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Note: If you have not read both The Girl with the Dragon Tattoo and The Girl Who Played with Fire, the first two books of this trilogy, you might not want to read this review.  This book begins where the final scenes of The Girl Who Played With Fire end, and it is impossible to discuss this book without referring to that ending.

“No matter how improbable it might seem, there really was a conspiracy inside  S. I. S. [Sapo, the Swedish security police], and a number of individuals were acting outside of, or parallel to, regular operations.  Because this had been going on for many years–at least since 1976, when Zalachenko arrived in Sweden–it had to be organized and sanctioned from the top.  Exactly how high up the conspiracy went he had no idea.”

The Girl Who Kicked the Hornets’ Nest is a fine conclusion to the Millenium Trilogy, tying up the loose ends that have carried over for three novels and kept viewers around the world panting for the next installment.  Though the novel is complex, it is the best and most exciting of the three–and highly rewarding since it builds on all the action that has gone before, further developing the characters we have come to love.  Lisbeth Salander, the focus of all three novels, is hospitalized and kept in isolation for virtually the entire six hundred pages here, but she is a looming presence throughout, and when it becomes clear that she will have to face trial for some of the murders in The Girl Who Played With Fire, Mikael Blomqvist, a mentor, finds a way to unleash her formidable, secret skills as a hacker.

Lisbeth has a form of autism which isolates her and prevents her from trusting and making emotional contact with those around her, even those who clearly want to help her.  She refuses to have any contact with Blomqvist, the investigative journalist and founder of Millenium Magazine with whom she once had an affair and with whom she worked as a computer expert.  He does not know why she will not speak to him, though he is still fond of her and still keeps all her secrets, even from his sister, Annika Giannini, the advocate who will be defending her against murder charges. She has formidable problems with anger as a result of her confinement to a mental institution from the age of twelve to fourteen on the recommendation and evaluation of famed psychiatrist Dr. Peter Treborian.  He is actively working to have her recommitted, this time because of the violence with which she has been recently involved.   Her father, Alexander Zalachenko, aka Karl Alex Bodin, a Russian defector during the Cold War who is also a vicious sadist, is recovering from wounds just two rooms down from Lisbeth at Sahlgrenska Hospital in Goteborg.  Lisbeth has already tried to kill him once, and she still hopes to have her revenge for his crimes against her and her mother.

As Blomqvist investigates the circumstances surrounding the crimes in which Lisbeth has been involved, he is absolutely certain that she should never have been committed to the mental institution at all, and the persistent efforts of the “establishment” to have her recommitted are red flags to him.  Why, he wonders, do they care so much about her, and why was it so important that she be committed to a secure psychiatric facility at the age of twelve?  He is hoping to find the answers so that he can publish a book about the crimes against her.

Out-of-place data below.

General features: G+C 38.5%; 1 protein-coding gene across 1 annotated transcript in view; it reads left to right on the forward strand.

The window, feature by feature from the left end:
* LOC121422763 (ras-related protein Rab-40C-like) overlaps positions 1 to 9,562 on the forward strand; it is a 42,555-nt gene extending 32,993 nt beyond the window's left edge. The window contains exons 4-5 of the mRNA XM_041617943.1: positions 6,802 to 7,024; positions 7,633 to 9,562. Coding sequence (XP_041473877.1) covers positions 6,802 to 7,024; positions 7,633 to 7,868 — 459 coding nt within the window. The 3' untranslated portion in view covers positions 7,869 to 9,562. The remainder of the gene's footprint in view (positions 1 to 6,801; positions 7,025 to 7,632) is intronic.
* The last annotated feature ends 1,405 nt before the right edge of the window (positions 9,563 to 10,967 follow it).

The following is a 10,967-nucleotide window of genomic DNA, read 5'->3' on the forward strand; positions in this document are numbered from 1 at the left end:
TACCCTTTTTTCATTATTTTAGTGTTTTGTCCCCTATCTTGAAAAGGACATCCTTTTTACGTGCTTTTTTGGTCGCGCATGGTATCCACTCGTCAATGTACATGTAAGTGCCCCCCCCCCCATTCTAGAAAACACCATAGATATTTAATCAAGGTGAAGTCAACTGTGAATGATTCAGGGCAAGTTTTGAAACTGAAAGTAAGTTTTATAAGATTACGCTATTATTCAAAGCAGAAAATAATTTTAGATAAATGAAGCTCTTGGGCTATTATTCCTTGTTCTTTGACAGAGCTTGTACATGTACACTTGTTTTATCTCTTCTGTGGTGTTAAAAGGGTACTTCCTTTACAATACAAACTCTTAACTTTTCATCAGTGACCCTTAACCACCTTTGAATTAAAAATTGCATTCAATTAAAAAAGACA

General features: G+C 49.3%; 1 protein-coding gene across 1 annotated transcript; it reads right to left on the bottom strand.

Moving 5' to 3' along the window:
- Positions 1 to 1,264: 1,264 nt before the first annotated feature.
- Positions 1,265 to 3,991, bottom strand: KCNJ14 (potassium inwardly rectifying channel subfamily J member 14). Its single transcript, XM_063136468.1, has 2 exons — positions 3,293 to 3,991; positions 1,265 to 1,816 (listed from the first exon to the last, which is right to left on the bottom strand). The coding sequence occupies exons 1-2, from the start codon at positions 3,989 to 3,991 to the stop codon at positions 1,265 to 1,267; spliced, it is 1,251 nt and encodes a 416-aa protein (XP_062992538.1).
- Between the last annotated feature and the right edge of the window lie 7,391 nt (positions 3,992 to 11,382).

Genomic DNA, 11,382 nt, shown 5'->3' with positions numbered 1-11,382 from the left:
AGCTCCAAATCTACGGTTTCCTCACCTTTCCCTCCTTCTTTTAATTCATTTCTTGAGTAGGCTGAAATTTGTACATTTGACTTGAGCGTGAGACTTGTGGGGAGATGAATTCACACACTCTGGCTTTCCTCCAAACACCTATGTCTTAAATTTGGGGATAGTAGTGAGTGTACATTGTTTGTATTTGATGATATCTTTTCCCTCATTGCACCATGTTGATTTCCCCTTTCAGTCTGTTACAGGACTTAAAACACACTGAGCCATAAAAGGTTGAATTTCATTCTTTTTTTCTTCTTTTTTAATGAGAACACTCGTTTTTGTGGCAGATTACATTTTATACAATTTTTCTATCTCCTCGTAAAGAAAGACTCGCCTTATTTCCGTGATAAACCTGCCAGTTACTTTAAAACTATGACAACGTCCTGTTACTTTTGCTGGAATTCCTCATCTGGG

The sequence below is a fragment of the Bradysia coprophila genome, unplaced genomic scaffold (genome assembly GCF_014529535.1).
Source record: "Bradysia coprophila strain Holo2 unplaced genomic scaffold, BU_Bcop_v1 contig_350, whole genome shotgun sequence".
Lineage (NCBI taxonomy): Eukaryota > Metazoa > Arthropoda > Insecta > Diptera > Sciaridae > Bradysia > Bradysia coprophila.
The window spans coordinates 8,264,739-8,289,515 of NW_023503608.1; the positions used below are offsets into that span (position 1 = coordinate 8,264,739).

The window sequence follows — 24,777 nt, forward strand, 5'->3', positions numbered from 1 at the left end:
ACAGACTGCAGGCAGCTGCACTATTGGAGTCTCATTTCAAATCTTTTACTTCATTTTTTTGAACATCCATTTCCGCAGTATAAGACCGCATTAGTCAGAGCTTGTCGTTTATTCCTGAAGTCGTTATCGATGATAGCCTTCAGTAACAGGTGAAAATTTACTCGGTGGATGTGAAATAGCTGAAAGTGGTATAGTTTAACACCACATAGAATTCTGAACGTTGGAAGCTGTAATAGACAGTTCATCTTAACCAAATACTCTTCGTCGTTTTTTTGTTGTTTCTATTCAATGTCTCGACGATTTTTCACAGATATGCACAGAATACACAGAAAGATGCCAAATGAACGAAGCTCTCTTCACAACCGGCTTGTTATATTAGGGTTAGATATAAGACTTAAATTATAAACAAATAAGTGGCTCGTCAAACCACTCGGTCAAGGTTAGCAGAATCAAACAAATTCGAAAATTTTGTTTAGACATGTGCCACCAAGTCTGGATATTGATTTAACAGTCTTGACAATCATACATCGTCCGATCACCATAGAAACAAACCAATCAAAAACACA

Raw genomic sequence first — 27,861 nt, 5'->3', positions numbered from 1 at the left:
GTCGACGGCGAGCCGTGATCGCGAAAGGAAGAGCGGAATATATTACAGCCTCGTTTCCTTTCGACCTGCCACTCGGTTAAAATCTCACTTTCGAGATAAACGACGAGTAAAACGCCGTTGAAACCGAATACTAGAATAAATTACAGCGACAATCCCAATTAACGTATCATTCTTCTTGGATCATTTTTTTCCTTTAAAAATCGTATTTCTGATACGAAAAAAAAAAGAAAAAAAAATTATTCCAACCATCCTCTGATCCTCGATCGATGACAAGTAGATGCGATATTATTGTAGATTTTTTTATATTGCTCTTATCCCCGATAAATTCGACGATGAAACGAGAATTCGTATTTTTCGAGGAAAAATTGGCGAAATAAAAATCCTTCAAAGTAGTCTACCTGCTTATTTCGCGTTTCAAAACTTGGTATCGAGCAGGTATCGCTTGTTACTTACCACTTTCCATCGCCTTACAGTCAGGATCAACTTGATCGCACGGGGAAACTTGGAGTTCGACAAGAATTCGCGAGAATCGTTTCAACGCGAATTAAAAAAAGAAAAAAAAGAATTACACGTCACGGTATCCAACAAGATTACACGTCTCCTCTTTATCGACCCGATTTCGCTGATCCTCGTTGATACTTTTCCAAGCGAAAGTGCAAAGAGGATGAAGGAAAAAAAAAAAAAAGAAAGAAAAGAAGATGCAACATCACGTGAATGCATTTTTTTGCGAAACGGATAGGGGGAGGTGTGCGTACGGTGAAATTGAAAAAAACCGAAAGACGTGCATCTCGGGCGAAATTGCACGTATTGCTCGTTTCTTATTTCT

Several other organizations are also investigating these crimes–and Lisbeth herself:  the Goteborg Police, who were called to a bloody rural scene where Salander and Zalachenko needed hospitalization; the Stockholm Police who are investigating other crimes involving both;  Richard Ekstrom, a prosecutor who has already declared Salander to be “a vicious psychopath” and who believes his own reputation is on the line;  the Swedish Security Police (Sapo), for whom Zalachenko once worked; and a very special group, the “Section for Special Analysis,” a tiny group spun off from Sapo which is virtually unknown except to its own few members.   This latter group operates above the law and is of the greatest concern–their very existence so secret that it can be ascertained only by the process of elimination, their members loyal to the group rather than to any other entity.  “We’re the ones who don’t exist,” one member notes.

Larsson spends the first two hundred pages setting the scene, revisiting the action of the previous two books and reminding the reader who is who among the large cast of characters, some with similar names.  The action is vivid and detailed, and as the makeup of the Section for Special Analysis unfolds and glimpses of governments past and present emerge, the reader discovers that people once thought to be part of one group are actually part of another, some of them continuing to hold down more than one position.   Intrigue in the private lives of the characters and within Millenium Magazine, Svenska Morgon Posten, (Sweden’s largest daily newspaper), Milton Security, the legal system, the police, and the government’s security organizations, keeps the reader constantly challenged to keep track of the details which make this novel so satisfying.    The final resolution is a bittersweet experience–hugely rewarding because the important issues are resolved, but immensely sad because there will be no more books in the series.  A grand finale to a terrific series.

Notes: The author’s photo appears on:  http://www.cbc.ca



The Swedish films made from these books are also reviewed here:  THE GIRL WITH THE DRAGON TATTOO (FILM).       THE GIRL WHO PLAYED WITH FIRE (FILM),       THE GIRL WHO KICKED THE HORNET’S NEST (FILM)

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